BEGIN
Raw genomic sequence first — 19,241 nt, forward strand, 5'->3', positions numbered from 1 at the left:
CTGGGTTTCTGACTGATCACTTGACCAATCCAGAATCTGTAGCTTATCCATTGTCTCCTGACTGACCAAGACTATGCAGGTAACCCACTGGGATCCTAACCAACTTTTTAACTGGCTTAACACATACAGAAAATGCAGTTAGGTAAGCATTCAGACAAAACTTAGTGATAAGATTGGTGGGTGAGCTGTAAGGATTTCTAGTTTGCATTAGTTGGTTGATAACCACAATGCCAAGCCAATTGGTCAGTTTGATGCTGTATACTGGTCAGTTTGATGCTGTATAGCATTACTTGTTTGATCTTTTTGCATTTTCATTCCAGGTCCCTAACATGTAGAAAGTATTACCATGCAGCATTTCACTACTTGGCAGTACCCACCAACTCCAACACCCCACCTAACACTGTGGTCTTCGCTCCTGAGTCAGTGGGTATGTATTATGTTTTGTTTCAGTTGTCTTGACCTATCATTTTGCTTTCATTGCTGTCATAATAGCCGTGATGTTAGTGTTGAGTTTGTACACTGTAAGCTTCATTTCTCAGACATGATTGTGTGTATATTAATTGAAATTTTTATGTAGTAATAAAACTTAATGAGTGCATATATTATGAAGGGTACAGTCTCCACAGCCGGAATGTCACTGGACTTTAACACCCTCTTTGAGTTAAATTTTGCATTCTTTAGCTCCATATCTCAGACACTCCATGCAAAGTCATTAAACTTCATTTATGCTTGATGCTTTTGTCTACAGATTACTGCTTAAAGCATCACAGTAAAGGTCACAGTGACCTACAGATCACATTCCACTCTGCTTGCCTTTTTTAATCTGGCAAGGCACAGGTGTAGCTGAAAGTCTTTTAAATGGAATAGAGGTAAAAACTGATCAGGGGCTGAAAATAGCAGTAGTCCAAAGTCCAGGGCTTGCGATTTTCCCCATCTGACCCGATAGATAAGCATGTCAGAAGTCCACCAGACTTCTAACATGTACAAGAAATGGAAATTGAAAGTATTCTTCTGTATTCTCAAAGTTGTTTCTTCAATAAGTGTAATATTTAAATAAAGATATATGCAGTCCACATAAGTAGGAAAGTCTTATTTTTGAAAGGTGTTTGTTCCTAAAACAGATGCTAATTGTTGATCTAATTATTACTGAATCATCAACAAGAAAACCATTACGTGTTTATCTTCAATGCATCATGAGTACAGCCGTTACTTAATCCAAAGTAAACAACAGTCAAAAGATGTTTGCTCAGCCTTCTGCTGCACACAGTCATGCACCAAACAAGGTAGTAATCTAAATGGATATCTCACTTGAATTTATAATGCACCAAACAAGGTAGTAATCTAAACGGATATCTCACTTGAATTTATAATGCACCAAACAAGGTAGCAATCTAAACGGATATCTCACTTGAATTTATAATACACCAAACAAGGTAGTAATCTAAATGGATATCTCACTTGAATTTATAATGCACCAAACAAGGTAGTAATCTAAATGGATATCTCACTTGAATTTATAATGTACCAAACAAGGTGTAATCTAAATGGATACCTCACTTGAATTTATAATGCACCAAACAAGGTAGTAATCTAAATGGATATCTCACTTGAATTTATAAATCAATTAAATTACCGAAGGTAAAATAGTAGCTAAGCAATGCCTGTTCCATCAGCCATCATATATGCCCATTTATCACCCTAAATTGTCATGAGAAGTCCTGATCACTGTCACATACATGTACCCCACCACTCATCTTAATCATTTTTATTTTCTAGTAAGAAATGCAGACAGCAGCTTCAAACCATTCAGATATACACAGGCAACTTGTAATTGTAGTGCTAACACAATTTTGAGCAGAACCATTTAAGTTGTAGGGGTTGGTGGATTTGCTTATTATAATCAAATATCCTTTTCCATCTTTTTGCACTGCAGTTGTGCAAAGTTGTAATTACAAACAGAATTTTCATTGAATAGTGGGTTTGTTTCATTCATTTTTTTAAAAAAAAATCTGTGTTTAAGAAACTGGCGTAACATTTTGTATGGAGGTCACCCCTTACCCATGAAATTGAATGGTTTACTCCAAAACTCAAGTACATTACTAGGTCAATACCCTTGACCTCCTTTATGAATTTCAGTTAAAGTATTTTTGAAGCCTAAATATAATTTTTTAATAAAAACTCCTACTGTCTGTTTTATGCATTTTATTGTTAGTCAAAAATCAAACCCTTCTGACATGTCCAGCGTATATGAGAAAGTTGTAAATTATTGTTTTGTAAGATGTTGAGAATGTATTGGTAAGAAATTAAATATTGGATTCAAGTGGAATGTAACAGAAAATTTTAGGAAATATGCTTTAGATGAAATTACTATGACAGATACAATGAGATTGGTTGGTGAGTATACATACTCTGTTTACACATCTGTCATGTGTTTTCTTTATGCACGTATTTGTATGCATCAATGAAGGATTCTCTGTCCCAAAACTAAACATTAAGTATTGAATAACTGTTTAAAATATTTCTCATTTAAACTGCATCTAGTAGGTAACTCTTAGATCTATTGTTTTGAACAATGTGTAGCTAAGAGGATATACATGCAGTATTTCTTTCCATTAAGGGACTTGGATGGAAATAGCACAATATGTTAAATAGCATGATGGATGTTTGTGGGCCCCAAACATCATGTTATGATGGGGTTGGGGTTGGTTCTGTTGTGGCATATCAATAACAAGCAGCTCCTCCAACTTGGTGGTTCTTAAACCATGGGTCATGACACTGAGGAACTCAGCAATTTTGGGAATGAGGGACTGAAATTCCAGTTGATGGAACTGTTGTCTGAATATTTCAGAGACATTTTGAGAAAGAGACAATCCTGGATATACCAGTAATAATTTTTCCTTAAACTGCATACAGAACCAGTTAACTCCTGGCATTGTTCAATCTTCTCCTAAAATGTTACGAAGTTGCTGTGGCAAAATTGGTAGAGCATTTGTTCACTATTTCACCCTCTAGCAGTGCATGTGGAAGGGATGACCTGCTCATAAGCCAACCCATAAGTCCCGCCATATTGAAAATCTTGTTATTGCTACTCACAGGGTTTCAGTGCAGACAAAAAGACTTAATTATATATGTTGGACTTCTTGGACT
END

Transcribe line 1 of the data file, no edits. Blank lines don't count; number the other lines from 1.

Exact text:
Raw genomic sequence first — 19,241 nt, forward strand, 5'->3', positions numbered from 1 at the left: